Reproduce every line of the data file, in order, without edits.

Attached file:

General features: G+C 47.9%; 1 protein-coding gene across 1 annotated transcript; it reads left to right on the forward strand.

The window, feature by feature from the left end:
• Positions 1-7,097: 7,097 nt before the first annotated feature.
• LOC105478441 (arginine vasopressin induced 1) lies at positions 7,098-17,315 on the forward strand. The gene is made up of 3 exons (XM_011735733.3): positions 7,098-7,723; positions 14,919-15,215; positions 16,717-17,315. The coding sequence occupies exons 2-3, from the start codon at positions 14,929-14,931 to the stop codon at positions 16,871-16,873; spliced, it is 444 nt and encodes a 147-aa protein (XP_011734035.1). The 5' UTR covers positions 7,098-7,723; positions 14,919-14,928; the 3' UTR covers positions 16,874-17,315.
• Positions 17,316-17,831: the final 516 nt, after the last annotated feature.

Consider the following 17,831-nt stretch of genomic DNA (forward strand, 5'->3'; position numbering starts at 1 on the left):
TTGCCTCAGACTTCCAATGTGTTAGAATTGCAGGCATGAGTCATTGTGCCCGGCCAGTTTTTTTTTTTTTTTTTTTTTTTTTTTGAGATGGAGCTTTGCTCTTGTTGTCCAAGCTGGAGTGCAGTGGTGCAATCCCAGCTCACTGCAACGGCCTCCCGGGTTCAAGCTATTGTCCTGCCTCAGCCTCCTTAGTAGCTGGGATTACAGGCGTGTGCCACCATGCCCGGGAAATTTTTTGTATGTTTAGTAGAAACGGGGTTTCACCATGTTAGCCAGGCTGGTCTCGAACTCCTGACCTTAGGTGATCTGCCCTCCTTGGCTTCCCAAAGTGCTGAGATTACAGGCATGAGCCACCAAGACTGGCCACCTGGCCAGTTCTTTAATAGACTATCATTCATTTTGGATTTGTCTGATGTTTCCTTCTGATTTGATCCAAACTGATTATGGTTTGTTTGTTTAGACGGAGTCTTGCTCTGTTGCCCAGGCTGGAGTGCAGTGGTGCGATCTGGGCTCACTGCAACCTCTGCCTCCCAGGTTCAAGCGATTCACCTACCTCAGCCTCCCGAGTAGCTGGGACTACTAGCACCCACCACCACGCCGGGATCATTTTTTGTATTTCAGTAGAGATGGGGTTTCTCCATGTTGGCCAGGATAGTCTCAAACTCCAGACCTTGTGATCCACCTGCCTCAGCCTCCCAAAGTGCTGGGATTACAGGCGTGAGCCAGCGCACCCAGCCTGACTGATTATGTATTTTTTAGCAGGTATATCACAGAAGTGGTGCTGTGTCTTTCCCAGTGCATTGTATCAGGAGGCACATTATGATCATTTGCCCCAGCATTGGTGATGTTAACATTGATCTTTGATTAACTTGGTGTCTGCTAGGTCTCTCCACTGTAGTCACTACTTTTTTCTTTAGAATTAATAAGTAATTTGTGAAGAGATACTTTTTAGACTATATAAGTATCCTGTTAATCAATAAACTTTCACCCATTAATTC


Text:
General features: G+C 47.9%; 1 protein-coding gene across 1 annotated transcript; it reads left to right on the forward strand.

The window, feature by feature from the left end:
• Positions 1-7,097: 7,097 nt before the first annotated feature.
• LOC105478441 (arginine vasopressin induced 1) lies at positions 7,098-17,315 on the forward strand. The gene is made up of 3 exons (XM_011735733.3): positions 7,098-7,723; positions 14,919-15,215; positions 16,717-17,315. The coding sequence occupies exons 2-3, from the start codon at positions 14,929-14,931 to the stop codon at positions 16,871-16,873; spliced, it is 444 nt and encodes a 147-aa protein (XP_011734035.1). The 5' UTR covers positions 7,098-7,723; positions 14,919-14,928; the 3' UTR covers positions 16,874-17,315.
• Positions 17,316-17,831: the final 516 nt, after the last annotated feature.

Consider the following 17,831-nt stretch of genomic DNA (forward strand, 5'->3'; position numbering starts at 1 on the left):
TTGCCTCAGACTTCCAATGTGTTAGAATTGCAGGCATGAGTCATTGTGCCCGGCCAGTTTTTTTTTTTTTTTTTTTTTTTTTTTGAGATGGAGCTTTGCTCTTGTTGTCCAAGCTGGAGTGCAGTGGTGCAATCCCAGCTCACTGCAACGGCCTCCCGGGTTCAAGCTATTGTCCTGCCTCAGCCTCCTTAGTAGCTGGGATTACAGGCGTGTGCCACCATGCCCGGGAAATTTTTTGTATGTTTAGTAGAAACGGGGTTTCACCATGTTAGCCAGGCTGGTCTCGAACTCCTGACCTTAGGTGATCTGCCCTCCTTGGCTTCCCAAAGTGCTGAGATTACAGGCATGAGCCACCAAGACTGGCCACCTGGCCAGTTCTTTAATAGACTATCATTCATTTTGGATTTGTCTGATGTTTCCTTCTGATTTGATCCAAACTGATTATGGTTTGTTTGTTTAGACGGAGTCTTGCTCTGTTGCCCAGGCTGGAGTGCAGTGGTGCGATCTGGGCTCACTGCAACCTCTGCCTCCCAGGTTCAAGCGATTCACCTACCTCAGCCTCCCGAGTAGCTGGGACTACTAGCACCCACCACCACGCCGGGATCATTTTTTGTATTTCAGTAGAGATGGGGTTTCTCCATGTTGGCCAGGATAGTCTCAAACTCCAGACCTTGTGATCCACCTGCCTCAGCCTCCCAAAGTGCTGGGATTACAGGCGTGAGCCAGCGCACCCAGCCTGACTGATTATGTATTTTTTAGCAGGTATATCACAGAAGTGGTGCTGTGTCTTTCCCAGTGCATTGTATCAGGAGGCACATTATGATCATTTGCCCCAGCATTGGTGATGTTAACATTGATCTTTGATTAACTTGGTGTCTGCTAGGTCTCTCCACTGTAGTCACTACTTTTTTCTTTAGAATTAATAAGTAATTTGTGAAGAGATACTTTTTAGACTATATAAGTATCCTGTTAATCAATAAACTTTCACCCATTAATTC